Chaining the beast in presidential races

Three groups were fined $630,000 last week for violating campaign rules in trying to influence the 2004 election. The fines were a pittance of the money spent on TV spots – and two years too late.

But at least the Federal Election Commission (FEC) has sent a regulatory warning to these "527" advocacy groups (named for a tax provision), that have sprung up to get around campaign-finance restrictions. In both the 2004 and 2006 elections, the 527s spent nearly one billion dollars, tapping money from wealthy individuals, unions, and corporations.

The three fined groups – Swiftboat Veterans and POWs for Truth, the Voter Fund, and affiliates of the League of Conservation Voters – failed to register with the FEC and report political donations. They also took in more money than is allowed.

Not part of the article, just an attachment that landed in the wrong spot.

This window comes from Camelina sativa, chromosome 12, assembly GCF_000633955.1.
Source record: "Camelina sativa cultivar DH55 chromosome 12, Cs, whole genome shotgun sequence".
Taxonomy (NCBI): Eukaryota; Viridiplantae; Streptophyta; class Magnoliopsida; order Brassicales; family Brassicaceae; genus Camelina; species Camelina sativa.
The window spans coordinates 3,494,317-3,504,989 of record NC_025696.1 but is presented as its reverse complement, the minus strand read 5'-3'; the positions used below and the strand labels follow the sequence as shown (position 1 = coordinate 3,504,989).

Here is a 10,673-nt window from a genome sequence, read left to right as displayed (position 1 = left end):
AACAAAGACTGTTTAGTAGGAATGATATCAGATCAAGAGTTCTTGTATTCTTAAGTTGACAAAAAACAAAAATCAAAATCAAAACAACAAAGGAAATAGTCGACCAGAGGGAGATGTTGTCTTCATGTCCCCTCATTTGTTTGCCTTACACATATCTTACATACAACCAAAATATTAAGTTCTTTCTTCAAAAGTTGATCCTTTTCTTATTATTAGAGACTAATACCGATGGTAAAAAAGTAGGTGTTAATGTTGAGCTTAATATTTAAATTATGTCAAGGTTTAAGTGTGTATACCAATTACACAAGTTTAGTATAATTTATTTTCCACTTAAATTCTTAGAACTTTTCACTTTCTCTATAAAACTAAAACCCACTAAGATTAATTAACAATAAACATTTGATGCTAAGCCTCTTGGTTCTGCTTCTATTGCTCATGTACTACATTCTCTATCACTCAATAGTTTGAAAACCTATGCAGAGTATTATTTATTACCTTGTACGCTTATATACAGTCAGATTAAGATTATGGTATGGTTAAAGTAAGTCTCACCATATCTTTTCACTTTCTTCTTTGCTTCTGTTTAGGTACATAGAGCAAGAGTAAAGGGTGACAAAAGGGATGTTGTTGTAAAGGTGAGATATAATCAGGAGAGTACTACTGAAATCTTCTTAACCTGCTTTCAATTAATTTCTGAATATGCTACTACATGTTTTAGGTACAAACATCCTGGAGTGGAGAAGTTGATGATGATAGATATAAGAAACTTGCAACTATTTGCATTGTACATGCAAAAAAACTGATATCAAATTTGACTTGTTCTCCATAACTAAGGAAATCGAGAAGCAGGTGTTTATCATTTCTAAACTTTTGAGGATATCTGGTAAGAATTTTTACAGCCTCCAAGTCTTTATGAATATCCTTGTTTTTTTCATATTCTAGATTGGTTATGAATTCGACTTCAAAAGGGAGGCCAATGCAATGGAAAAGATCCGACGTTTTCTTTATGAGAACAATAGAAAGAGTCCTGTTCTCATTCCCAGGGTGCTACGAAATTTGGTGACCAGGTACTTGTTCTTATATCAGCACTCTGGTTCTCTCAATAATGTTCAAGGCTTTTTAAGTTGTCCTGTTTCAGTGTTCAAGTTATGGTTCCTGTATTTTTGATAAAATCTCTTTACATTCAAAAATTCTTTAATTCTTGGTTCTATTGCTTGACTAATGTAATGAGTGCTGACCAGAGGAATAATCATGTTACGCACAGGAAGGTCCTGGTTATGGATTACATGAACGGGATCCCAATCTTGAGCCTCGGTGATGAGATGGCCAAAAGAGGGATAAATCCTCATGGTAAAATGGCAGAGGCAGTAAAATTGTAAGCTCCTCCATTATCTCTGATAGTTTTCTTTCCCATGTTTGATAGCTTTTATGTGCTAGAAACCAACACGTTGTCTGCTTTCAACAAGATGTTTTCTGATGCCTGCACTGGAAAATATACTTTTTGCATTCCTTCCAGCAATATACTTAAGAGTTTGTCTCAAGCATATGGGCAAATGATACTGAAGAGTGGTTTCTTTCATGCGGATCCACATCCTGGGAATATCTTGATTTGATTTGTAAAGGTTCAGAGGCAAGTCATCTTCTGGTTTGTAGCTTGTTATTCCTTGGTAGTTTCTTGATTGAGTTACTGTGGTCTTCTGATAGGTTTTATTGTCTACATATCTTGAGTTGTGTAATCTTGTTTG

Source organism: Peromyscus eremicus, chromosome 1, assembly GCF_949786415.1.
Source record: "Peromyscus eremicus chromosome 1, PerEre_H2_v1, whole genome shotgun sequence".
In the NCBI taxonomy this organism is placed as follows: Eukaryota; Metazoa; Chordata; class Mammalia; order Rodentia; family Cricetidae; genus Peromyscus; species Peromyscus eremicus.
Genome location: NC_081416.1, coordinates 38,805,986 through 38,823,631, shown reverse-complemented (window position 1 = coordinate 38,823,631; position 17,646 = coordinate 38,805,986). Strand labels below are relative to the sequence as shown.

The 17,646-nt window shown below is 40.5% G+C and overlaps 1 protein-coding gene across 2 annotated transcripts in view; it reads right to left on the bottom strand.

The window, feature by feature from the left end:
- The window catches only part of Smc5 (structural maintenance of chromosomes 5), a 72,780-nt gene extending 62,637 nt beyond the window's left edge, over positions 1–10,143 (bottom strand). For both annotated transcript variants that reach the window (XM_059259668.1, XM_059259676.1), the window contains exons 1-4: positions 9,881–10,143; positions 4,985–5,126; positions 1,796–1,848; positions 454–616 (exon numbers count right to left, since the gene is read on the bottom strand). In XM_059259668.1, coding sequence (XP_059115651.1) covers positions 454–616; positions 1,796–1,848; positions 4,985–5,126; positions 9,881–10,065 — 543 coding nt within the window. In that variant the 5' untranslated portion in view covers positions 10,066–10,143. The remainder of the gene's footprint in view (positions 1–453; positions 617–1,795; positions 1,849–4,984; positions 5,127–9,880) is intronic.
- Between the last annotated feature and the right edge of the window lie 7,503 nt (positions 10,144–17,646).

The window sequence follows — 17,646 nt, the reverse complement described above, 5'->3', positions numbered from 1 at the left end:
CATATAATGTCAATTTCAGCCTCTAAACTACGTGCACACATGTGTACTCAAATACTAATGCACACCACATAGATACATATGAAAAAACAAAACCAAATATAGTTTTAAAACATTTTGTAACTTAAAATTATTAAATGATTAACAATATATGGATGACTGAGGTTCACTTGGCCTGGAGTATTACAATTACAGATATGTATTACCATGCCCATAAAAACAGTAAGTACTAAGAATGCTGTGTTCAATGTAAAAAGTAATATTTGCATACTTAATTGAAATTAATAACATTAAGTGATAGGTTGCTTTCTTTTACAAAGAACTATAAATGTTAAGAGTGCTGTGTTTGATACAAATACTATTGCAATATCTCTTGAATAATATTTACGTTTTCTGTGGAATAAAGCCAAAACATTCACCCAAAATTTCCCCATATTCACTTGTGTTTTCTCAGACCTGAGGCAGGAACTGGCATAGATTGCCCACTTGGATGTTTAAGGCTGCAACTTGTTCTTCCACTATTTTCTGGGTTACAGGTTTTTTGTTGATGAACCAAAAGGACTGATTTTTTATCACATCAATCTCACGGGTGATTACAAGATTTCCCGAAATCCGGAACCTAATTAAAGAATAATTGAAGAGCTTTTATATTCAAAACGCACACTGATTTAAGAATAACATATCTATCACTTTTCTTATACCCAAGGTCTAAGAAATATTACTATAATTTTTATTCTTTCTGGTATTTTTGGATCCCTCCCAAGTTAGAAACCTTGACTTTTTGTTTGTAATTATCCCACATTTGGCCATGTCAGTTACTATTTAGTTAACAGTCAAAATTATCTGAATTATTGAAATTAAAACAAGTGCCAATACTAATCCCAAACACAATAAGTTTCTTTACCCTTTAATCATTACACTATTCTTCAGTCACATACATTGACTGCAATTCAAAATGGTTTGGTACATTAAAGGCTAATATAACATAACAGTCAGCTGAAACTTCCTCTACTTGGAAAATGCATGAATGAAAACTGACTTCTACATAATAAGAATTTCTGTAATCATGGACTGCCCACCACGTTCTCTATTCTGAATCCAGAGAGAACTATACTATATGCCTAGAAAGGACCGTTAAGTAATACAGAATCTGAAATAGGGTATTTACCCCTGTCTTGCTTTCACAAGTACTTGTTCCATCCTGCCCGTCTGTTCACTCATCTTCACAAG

Their attacks – the first on John Kerry's war record, the second two on President Bush –were specific enough to violate 527 rules against advocating for or against a particular candidate. They acted like ordinary political committees but weren't bound by contribution limits.

Both the FEC and Congress need to provide firmer rules for 527s. While the US has made progress to curb campaign contributions and spending, well-monied interests still try to exploit loopholes to influence voters and government decision-making. This year's corruption scandals in Congress show the need is still great to fight ties between money and governance in Washington.

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